Daniel Cormier’s Weight Cut Not as Much of an Issue as Vilifying Longtime Friend Rashad Evans

February 12, 2014

Daniel Cormier StrikeforceWhile dropping from heavyweight down to light heavyweight for his UFC 170 fight next week is the focus of most onlookers, Daniel Cormier has dismissed such talk. Instead he’s focusing on turning one of his longtime friends into an enemy… at least temporarily.

When Cormier fought in the Strikeforce Heavyweight Grand Prix – which he won – he stepped on the scale at 238 pounds. In his most recent UFC fight last October, he was down to 224 pounds, but that was still a ways off of the 205-pound mark.

Not a problem, Cormier said on Wednesday.

“I just had to manage my weight. Because I’ve done that, it hasn’t been as difficult as I anticipated,” he told a conference call loaded with reporters. “It’s no more difficult than getting prepared to wrestle in front of 20,000 people in NCAA finals or wrestle for an Olympic gold medal. I’ve had to compete on a large stage before and had difficult circumstances, so this isn’t very different.”

The most difficult aspect of the situation for Cormier has been trying to put his longtime friendship with his opponent, Rashad Evans, on hold.

“It’s difficult because I met Rashad a long time ago, back in college. I have pictures of Rashad cornering me in Strikeforce,” he recounted. “It’s a little different than if I had to fight someone else, but as a professional, you have to kind of put it to the side and just train.

“I think one thing that Rashad and I have done to allow for us to prepare for each other in the best way that we could is we kind of distanced ourselves. [Today] is the first time I’ve heard his voice in a long time. Generally we don’t go that long without talking to each other.”

And from Cormier’s side of the equation, it’s been about more than creating space.

Rashad Evans 478x270He’s working on his own Frankenstein’s monster, trying to cast a virtual veil of evil over his friend.

“I’ve done some things to make Rashad my enemy for Feb. 22; that’s what is hard to do,” he said. “I step on the treadmill to run and I listen to the music that he comes to the cage to. I watch his fights different than I did before because I have to make him something that he’s never been to me and that’s my opponent and my enemy on Feb. 22.”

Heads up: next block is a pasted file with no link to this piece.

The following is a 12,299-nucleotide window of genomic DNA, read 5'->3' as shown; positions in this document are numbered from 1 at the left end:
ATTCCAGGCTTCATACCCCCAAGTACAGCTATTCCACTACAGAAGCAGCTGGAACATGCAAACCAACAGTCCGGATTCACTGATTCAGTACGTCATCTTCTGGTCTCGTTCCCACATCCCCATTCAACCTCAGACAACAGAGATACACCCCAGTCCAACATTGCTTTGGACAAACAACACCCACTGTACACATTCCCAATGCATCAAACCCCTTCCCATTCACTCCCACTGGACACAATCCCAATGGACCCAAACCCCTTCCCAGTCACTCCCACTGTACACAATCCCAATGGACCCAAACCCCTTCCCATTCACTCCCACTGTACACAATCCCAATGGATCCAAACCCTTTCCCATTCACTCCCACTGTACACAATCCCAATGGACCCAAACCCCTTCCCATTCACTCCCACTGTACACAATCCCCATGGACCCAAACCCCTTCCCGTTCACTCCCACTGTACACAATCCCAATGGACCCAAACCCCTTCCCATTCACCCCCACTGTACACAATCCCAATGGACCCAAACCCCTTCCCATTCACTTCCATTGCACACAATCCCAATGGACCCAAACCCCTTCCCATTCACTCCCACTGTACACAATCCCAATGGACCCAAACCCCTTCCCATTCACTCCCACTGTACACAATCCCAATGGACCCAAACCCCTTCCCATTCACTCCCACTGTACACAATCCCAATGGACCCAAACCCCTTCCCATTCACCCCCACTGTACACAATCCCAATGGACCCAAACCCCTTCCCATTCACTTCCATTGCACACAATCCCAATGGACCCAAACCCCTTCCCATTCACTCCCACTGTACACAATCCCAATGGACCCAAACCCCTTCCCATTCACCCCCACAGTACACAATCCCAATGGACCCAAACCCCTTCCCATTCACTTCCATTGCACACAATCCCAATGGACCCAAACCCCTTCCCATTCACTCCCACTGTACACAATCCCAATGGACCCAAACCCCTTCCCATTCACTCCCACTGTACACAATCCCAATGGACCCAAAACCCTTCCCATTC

The need to make Rashad Evans his enemy for their UFC 170 co-main event showdown in Las Vegas stems not solely from fighting a friend, it also has a lot to do with the respect Cormier has for Evans as a fighter.

Evans won the second season of The Ultimate Fighter, went on to win the UFC light heavyweight championship, and has remained at or near the top of the light heavyweight division for several years, while other fighters have come and gone.

He also has the seasoning that only years of experience bring coupled with athletic talents that few other athletes in the Octagon possess, and Cormier is keenly aware of the threat Evans poses to his plans to eventually challenge for the UFC light heavyweight championship.

“[Rashad Evans is] 100-percent the most difficult fight for me in this division. There isn’t a guy in this division that presents the problems that Rashad Evans will present to me because of his ability to wrestle, his speed, and his explosive power,” said Cormier.

“When Rashad really does explode into a punch and he really does put everything behind it, I mean, he’s knocking them unconscious; and then his ability to wrestle. People forget that in college Rashad beat one of the best wrestlers of all time in Greg Jones. The guy only lost two or three times in his entire career and one of those was to Rashad Evans.”

Jones finished his collegiate career at West Virginia University with a 126-4 record and three national championships to his credit.

“Rashad is a very difficult guy to wrestle with, which makes him very dangerous to me,” said Cormier. “The rest of the guys [at light heavyweight], I can probably just run across the cage and take them down.”

Cormier has worked on the nuts and bolts. He’s sculpted his training camp to prepare for the physical attributes and the skills of his opponent, but all of that will have been for naught if he doesn’t succeed at what he deems the most challenging aspect of the fight: he’s got to make Evans his enemy so that he’s not beating up his friend.

To that end, he’s surely hoping that he’s been able to put more than a mean mug on Rashad Evans, at least for one night.

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